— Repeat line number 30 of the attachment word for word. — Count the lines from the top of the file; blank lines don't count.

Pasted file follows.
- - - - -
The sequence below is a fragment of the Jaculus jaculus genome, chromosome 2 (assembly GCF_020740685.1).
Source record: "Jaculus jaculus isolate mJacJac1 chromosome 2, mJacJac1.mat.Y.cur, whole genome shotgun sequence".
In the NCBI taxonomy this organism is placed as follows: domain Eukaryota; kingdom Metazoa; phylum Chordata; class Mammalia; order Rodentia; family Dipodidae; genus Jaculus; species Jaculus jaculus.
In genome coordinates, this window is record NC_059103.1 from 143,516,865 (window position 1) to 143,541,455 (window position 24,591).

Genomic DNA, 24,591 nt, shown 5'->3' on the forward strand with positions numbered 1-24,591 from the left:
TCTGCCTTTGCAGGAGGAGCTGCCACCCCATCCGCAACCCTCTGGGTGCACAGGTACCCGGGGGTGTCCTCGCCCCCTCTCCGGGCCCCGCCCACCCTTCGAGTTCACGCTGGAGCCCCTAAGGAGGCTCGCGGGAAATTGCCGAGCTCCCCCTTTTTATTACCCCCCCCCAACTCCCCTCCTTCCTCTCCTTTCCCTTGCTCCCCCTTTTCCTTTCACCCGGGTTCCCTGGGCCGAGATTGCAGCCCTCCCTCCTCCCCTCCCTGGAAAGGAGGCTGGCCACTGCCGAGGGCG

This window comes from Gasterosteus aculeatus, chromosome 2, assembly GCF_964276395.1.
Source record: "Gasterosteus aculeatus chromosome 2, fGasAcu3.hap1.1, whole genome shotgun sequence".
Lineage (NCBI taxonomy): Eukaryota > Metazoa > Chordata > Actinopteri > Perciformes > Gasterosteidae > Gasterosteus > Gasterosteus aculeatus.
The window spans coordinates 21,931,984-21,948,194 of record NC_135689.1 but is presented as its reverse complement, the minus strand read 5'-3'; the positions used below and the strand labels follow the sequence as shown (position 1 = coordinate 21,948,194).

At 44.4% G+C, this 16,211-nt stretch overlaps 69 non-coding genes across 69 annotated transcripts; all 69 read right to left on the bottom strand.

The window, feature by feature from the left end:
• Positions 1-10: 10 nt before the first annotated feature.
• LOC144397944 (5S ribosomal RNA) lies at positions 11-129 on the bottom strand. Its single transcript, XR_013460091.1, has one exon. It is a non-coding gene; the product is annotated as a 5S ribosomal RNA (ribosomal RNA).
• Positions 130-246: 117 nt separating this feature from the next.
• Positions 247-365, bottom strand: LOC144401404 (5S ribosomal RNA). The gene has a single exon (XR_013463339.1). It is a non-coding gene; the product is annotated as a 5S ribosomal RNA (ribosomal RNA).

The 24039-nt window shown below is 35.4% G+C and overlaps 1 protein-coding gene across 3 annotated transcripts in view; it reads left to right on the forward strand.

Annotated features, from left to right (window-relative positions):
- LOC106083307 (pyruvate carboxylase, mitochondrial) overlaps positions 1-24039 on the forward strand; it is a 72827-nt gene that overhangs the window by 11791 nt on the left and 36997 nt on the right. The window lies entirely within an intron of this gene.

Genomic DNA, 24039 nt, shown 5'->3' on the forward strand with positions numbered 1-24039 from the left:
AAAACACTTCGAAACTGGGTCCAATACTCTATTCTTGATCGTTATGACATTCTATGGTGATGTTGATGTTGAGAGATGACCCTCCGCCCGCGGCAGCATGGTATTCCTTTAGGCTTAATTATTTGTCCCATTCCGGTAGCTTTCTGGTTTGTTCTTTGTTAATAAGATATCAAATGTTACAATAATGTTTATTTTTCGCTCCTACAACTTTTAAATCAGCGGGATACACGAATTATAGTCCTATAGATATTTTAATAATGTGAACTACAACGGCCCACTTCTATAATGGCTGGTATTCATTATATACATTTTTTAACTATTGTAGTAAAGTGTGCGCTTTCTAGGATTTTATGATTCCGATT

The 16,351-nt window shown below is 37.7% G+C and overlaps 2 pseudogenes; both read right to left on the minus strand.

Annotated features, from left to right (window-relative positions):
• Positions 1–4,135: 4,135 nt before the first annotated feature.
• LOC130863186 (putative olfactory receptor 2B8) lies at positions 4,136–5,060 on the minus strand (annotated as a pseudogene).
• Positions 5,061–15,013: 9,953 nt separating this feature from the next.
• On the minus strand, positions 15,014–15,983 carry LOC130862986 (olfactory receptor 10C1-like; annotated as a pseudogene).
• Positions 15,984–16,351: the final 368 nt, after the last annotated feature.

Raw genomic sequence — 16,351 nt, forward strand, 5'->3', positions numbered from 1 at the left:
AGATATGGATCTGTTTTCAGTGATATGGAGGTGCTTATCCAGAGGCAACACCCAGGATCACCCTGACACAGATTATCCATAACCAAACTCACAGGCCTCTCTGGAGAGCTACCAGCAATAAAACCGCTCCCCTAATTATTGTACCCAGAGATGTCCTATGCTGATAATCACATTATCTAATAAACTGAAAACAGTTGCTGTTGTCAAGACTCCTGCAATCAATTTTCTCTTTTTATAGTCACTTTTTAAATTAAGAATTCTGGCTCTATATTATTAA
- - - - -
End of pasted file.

AGATATGGATCTGTTTTCAGTGATATGGAGGTGCTTATCCAGAGGCAACACCCAGGATCACCCTGACACAGATTATCCATAACCAAACTCACAGGCCTCTCTGGAGAGCTACCAGCAATAAAACCGCTCCCCTAATTATTGTACCCAGAGATGTCCTATGCTGATAATCACATTATCTAATAAACTGAAAACAGTTGCTGTTGTCAAGACTCCTGCAATCAATTTTCTCTTTTTATAGTCACTTTTTAAATTAAGAATTCTGGCTCTATATTATTAA